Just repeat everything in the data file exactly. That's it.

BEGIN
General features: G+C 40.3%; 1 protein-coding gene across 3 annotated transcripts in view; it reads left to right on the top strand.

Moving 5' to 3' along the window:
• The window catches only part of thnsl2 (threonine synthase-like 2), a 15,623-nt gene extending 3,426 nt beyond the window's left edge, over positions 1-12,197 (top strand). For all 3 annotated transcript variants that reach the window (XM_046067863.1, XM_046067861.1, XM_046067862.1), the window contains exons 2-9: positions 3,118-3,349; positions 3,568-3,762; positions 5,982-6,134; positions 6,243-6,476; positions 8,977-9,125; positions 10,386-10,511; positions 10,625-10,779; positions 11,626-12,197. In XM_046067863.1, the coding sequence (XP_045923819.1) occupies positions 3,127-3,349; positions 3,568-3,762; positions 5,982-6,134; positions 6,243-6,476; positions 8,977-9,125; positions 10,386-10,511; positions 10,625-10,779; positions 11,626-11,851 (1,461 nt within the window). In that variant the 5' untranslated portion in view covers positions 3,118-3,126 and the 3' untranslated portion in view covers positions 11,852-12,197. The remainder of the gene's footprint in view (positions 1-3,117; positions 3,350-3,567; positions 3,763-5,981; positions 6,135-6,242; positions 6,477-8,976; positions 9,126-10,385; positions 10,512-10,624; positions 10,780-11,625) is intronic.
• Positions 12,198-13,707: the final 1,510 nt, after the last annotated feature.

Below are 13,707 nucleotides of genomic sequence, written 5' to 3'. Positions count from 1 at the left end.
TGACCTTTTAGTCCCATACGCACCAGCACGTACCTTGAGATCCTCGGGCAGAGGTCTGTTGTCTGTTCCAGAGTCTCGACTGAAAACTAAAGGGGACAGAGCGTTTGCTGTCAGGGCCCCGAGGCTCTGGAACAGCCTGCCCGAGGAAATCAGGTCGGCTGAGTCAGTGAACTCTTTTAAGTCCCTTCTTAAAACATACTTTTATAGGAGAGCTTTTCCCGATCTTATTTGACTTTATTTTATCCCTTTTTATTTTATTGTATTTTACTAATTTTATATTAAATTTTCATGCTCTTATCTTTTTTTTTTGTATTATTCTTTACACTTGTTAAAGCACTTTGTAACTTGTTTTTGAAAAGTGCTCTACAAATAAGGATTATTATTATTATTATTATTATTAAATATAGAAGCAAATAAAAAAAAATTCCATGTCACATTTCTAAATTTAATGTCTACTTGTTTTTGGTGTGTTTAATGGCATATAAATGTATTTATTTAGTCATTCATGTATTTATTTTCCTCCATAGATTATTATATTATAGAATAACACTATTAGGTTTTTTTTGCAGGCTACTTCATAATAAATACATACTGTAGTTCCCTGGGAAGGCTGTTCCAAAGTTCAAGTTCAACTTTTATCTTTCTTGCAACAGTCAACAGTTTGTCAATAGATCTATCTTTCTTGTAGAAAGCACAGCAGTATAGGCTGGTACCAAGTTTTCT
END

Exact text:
General features: G+C 40.3%; 1 protein-coding gene across 3 annotated transcripts in view; it reads left to right on the top strand.

Moving 5' to 3' along the window:
• The window catches only part of thnsl2 (threonine synthase-like 2), a 15,623-nt gene extending 3,426 nt beyond the window's left edge, over positions 1-12,197 (top strand). For all 3 annotated transcript variants that reach the window (XM_046067863.1, XM_046067861.1, XM_046067862.1), the window contains exons 2-9: positions 3,118-3,349; positions 3,568-3,762; positions 5,982-6,134; positions 6,243-6,476; positions 8,977-9,125; positions 10,386-10,511; positions 10,625-10,779; positions 11,626-12,197. In XM_046067863.1, the coding sequence (XP_045923819.1) occupies positions 3,127-3,349; positions 3,568-3,762; positions 5,982-6,134; positions 6,243-6,476; positions 8,977-9,125; positions 10,386-10,511; positions 10,625-10,779; positions 11,626-11,851 (1,461 nt within the window). In that variant the 5' untranslated portion in view covers positions 3,118-3,126 and the 3' untranslated portion in view covers positions 11,852-12,197. The remainder of the gene's footprint in view (positions 1-3,117; positions 3,350-3,567; positions 3,763-5,981; positions 6,135-6,242; positions 6,477-8,976; positions 9,126-10,385; positions 10,512-10,624; positions 10,780-11,625) is intronic.
• Positions 12,198-13,707: the final 1,510 nt, after the last annotated feature.

Below are 13,707 nucleotides of genomic sequence, written 5' to 3'. Positions count from 1 at the left end.
TGACCTTTTAGTCCCATACGCACCAGCACGTACCTTGAGATCCTCGGGCAGAGGTCTGTTGTCTGTTCCAGAGTCTCGACTGAAAACTAAAGGGGACAGAGCGTTTGCTGTCAGGGCCCCGAGGCTCTGGAACAGCCTGCCCGAGGAAATCAGGTCGGCTGAGTCAGTGAACTCTTTTAAGTCCCTTCTTAAAACATACTTTTATAGGAGAGCTTTTCCCGATCTTATTTGACTTTATTTTATCCCTTTTTATTTTATTGTATTTTACTAATTTTATATTAAATTTTCATGCTCTTATCTTTTTTTTTTGTATTATTCTTTACACTTGTTAAAGCACTTTGTAACTTGTTTTTGAAAAGTGCTCTACAAATAAGGATTATTATTATTATTATTATTATTAAATATAGAAGCAAATAAAAAAAAATTCCATGTCACATTTCTAAATTTAATGTCTACTTGTTTTTGGTGTGTTTAATGGCATATAAATGTATTTATTTAGTCATTCATGTATTTATTTTCCTCCATAGATTATTATATTATAGAATAACACTATTAGGTTTTTTTTGCAGGCTACTTCATAATAAATACATACTGTAGTTCCCTGGGAAGGCTGTTCCAAAGTTCAAGTTCAACTTTTATCTTTCTTGCAACAGTCAACAGTTTGTCAATAGATCTATCTTTCTTGTAGAAAGCACAGCAGTATAGGCTGGTACCAAGTTTTCT